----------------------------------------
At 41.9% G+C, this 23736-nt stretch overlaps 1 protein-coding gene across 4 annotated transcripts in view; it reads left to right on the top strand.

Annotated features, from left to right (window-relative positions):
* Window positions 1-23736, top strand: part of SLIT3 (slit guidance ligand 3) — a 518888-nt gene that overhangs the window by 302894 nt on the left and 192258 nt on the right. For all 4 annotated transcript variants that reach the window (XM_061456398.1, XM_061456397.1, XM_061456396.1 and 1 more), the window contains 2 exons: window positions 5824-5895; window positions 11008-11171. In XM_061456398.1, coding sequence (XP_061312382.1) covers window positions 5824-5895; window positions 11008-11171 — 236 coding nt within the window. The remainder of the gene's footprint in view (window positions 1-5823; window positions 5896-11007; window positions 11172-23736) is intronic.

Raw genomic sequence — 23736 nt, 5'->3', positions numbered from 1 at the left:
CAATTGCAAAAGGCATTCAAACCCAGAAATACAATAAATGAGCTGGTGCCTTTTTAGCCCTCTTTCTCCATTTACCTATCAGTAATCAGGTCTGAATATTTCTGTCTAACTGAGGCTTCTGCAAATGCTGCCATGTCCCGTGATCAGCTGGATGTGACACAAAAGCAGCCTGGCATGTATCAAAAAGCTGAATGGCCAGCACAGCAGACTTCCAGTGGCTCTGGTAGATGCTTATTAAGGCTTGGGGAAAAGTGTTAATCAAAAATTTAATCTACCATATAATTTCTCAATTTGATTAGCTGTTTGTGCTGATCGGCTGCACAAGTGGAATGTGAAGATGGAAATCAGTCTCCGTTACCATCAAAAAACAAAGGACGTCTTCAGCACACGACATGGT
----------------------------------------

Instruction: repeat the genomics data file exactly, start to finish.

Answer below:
At 41.9% G+C, this 23736-nt stretch overlaps 1 protein-coding gene across 4 annotated transcripts in view; it reads left to right on the top strand.

Annotated features, from left to right (window-relative positions):
* Window positions 1-23736, top strand: part of SLIT3 (slit guidance ligand 3) — a 518888-nt gene that overhangs the window by 302894 nt on the left and 192258 nt on the right. For all 4 annotated transcript variants that reach the window (XM_061456398.1, XM_061456397.1, XM_061456396.1 and 1 more), the window contains 2 exons: window positions 5824-5895; window positions 11008-11171. In XM_061456398.1, coding sequence (XP_061312382.1) covers window positions 5824-5895; window positions 11008-11171 — 236 coding nt within the window. The remainder of the gene's footprint in view (window positions 1-5823; window positions 5896-11007; window positions 11172-23736) is intronic.

Raw genomic sequence — 23736 nt, 5'->3', positions numbered from 1 at the left:
CAATTGCAAAAGGCATTCAAACCCAGAAATACAATAAATGAGCTGGTGCCTTTTTAGCCCTCTTTCTCCATTTACCTATCAGTAATCAGGTCTGAATATTTCTGTCTAACTGAGGCTTCTGCAAATGCTGCCATGTCCCGTGATCAGCTGGATGTGACACAAAAGCAGCCTGGCATGTATCAAAAAGCTGAATGGCCAGCACAGCAGACTTCCAGTGGCTCTGGTAGATGCTTATTAAGGCTTGGGGAAAAGTGTTAATCAAAAATTTAATCTACCATATAATTTCTCAATTTGATTAGCTGTTTGTGCTGATCGGCTGCACAAGTGGAATGTGAAGATGGAAATCAGTCTCCGTTACCATCAAAAAACAAAGGACGTCTTCAGCACACGACATGGT